Lloyd Miller – Lloyd Miller & The Heliocentrics (OST) (2010)

Lloyd Miller - Lloyd Miller & The Heliocentrics (OST) (2010)
Artist: Lloyd Miller
Album: Lloyd Miller & The Heliocentrics (OST)
Genre: World Fusion
Origin: USA
Released: 2010
Quality: mp3, 320 kbps

01. Electricone (3:42)
02. Nava (4:55)
03. Mandala (3:22)
04. Spiritual Jazz (7:33)
05. Bali Bronze (5:47)
06. Fantasia Pt.1 (2:36)
07. Modality (3:18)
08. Salendro (2:09)
09. Pari Ru (4:56)
10. Lloyd’s Diatribe (3:26)
11. Fantasia Pt.2 (2:28)
12. Chahargah (2:58)
13. Sunda Sunset (5:30)


In 2009, the U.K.’s Jazzman imprint released A Lifetime in Oriental Jazz, its stellar compilation of Dr. Lloyd Miller’s rare, groundbreaking Middle and Far Eastern-influenced jazz recordings covering the ’60s through the ’80s. Less than a year later, Strut was able to entice the great multi-instrumentalist and arranger to record with its house go-to band for international groove experimentalism and cult jazz revivalism, the Heliocentrics. (They were last heard from with Mulatu Astatke on the imprint’s Mulatu Steps Ahead.) OST is an all-acoustic program that features Miller on piano, santur, clarinet, sitar, tar, wood flute, oud, phonofiddle, Thai guitar, dumbek, vibes, and percussion. The evolving chameleon-like Heliocentrics collective utilized seven of its many members and a couple of guests. Miller, who has been working with various Eastern cultures since 1950 — and even had a television program in Tehran in the ’60s — wrote or co-wrote ten of the set’s 13 cuts, most of them with various members of the Heliocentrics, with a couple of traditional tunes in the mix as well. The styles reflected here range from “Modality,” with Miller on clarinet referencing John Coltrane, to a re-recording of his “Electricone”; to “Nava,” a melody in the Persian scale on which he plays four different instruments backed only by a rhythm section; to “Lloyd’s Diatribe,” where he rants into the mike during an open-ended jam in multiple time signatures about the “jumpy, jerky, bothersome, nervous, and weird noise disguised as music that is far too common all over the globe” since 1960. This cut is a throwaway, but the rest of what’s here is exotic, beautifully textured, composed, and improvised sounds that seamlessly meld ancient folk and traditional musics in various scales with post-bop and truly spiritual jazz that is very easy to be hypnotized by. The array of instruments and rhythms employed makes for an ambitious undertaking, but the story told in both composed and improvised sequences is literally astonishing for its beauty. That Miller is a genius and in full grasp of all his capabilities is no surprise given his long career. That the Heliocentrics respond so instinctively and expertly, pushing not only their collective envelope as a band but even his, is not only remarkable — it results in an utterly intoxicating, revelatory listening experience.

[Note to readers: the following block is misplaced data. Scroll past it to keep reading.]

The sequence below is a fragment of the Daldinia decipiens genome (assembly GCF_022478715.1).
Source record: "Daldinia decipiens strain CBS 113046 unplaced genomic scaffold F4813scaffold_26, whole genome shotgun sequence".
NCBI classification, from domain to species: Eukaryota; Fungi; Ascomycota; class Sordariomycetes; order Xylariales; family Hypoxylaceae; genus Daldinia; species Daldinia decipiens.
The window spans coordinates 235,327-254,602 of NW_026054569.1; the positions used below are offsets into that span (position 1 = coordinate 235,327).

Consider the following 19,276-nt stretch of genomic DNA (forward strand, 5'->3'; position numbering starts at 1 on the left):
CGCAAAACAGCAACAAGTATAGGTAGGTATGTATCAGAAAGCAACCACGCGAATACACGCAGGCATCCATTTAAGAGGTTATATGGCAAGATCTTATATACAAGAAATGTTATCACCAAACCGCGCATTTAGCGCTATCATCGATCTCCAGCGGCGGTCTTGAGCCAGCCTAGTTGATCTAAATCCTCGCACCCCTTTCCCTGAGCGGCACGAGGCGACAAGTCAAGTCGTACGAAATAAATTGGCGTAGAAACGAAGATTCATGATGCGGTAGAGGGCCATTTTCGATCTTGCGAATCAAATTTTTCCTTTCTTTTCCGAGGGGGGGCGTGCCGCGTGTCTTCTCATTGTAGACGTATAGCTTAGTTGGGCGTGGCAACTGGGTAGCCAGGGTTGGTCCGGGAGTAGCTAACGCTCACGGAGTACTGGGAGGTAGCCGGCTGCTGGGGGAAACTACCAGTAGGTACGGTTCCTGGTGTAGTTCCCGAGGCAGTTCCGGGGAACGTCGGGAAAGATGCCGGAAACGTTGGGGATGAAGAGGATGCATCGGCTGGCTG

Review by Thom Jurek

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